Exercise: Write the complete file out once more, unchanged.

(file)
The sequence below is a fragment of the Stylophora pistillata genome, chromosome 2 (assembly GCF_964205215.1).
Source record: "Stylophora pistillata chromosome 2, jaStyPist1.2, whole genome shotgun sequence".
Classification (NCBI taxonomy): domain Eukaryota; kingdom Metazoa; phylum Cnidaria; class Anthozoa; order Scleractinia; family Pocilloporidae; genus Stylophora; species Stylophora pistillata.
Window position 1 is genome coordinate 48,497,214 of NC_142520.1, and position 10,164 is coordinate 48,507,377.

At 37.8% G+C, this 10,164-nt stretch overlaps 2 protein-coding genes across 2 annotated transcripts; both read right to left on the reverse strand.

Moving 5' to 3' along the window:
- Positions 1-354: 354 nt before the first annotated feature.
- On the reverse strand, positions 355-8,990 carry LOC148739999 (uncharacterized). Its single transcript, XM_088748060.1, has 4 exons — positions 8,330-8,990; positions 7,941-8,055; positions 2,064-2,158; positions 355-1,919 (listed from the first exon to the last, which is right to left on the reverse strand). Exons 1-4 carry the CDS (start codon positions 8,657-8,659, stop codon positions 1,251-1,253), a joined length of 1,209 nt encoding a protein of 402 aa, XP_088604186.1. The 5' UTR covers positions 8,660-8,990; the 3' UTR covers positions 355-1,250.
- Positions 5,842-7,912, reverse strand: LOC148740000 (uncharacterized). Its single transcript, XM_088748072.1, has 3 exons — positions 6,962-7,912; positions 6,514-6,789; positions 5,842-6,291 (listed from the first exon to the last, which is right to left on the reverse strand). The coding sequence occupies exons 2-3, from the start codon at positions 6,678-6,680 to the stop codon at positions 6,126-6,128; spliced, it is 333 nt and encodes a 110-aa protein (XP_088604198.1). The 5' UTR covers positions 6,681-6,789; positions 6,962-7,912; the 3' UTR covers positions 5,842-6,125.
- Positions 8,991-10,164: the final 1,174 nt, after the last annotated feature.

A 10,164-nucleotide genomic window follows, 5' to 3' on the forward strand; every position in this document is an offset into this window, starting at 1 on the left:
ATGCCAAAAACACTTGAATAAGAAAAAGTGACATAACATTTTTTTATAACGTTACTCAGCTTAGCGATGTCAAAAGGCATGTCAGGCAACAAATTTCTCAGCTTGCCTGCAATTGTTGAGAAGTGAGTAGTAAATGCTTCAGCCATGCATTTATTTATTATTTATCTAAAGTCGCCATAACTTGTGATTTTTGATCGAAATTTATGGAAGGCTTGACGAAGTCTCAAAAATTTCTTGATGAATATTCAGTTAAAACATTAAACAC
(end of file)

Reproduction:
The sequence below is a fragment of the Stylophora pistillata genome, chromosome 2 (assembly GCF_964205215.1).
Source record: "Stylophora pistillata chromosome 2, jaStyPist1.2, whole genome shotgun sequence".
Classification (NCBI taxonomy): domain Eukaryota; kingdom Metazoa; phylum Cnidaria; class Anthozoa; order Scleractinia; family Pocilloporidae; genus Stylophora; species Stylophora pistillata.
Window position 1 is genome coordinate 48,497,214 of NC_142520.1, and position 10,164 is coordinate 48,507,377.

At 37.8% G+C, this 10,164-nt stretch overlaps 2 protein-coding genes across 2 annotated transcripts; both read right to left on the reverse strand.

Moving 5' to 3' along the window:
- Positions 1-354: 354 nt before the first annotated feature.
- On the reverse strand, positions 355-8,990 carry LOC148739999 (uncharacterized). Its single transcript, XM_088748060.1, has 4 exons — positions 8,330-8,990; positions 7,941-8,055; positions 2,064-2,158; positions 355-1,919 (listed from the first exon to the last, which is right to left on the reverse strand). Exons 1-4 carry the CDS (start codon positions 8,657-8,659, stop codon positions 1,251-1,253), a joined length of 1,209 nt encoding a protein of 402 aa, XP_088604186.1. The 5' UTR covers positions 8,660-8,990; the 3' UTR covers positions 355-1,250.
- Positions 5,842-7,912, reverse strand: LOC148740000 (uncharacterized). Its single transcript, XM_088748072.1, has 3 exons — positions 6,962-7,912; positions 6,514-6,789; positions 5,842-6,291 (listed from the first exon to the last, which is right to left on the reverse strand). The coding sequence occupies exons 2-3, from the start codon at positions 6,678-6,680 to the stop codon at positions 6,126-6,128; spliced, it is 333 nt and encodes a 110-aa protein (XP_088604198.1). The 5' UTR covers positions 6,681-6,789; positions 6,962-7,912; the 3' UTR covers positions 5,842-6,125.
- Positions 8,991-10,164: the final 1,174 nt, after the last annotated feature.

A 10,164-nucleotide genomic window follows, 5' to 3' on the forward strand; every position in this document is an offset into this window, starting at 1 on the left:
ATGCCAAAAACACTTGAATAAGAAAAAGTGACATAACATTTTTTTATAACGTTACTCAGCTTAGCGATGTCAAAAGGCATGTCAGGCAACAAATTTCTCAGCTTGCCTGCAATTGTTGAGAAGTGAGTAGTAAATGCTTCAGCCATGCATTTATTTATTATTTATCTAAAGTCGCCATAACTTGTGATTTTTGATCGAAATTTATGGAAGGCTTGACGAAGTCTCAAAAATTTCTTGATGAATATTCAGTTAAAACATTAAACAC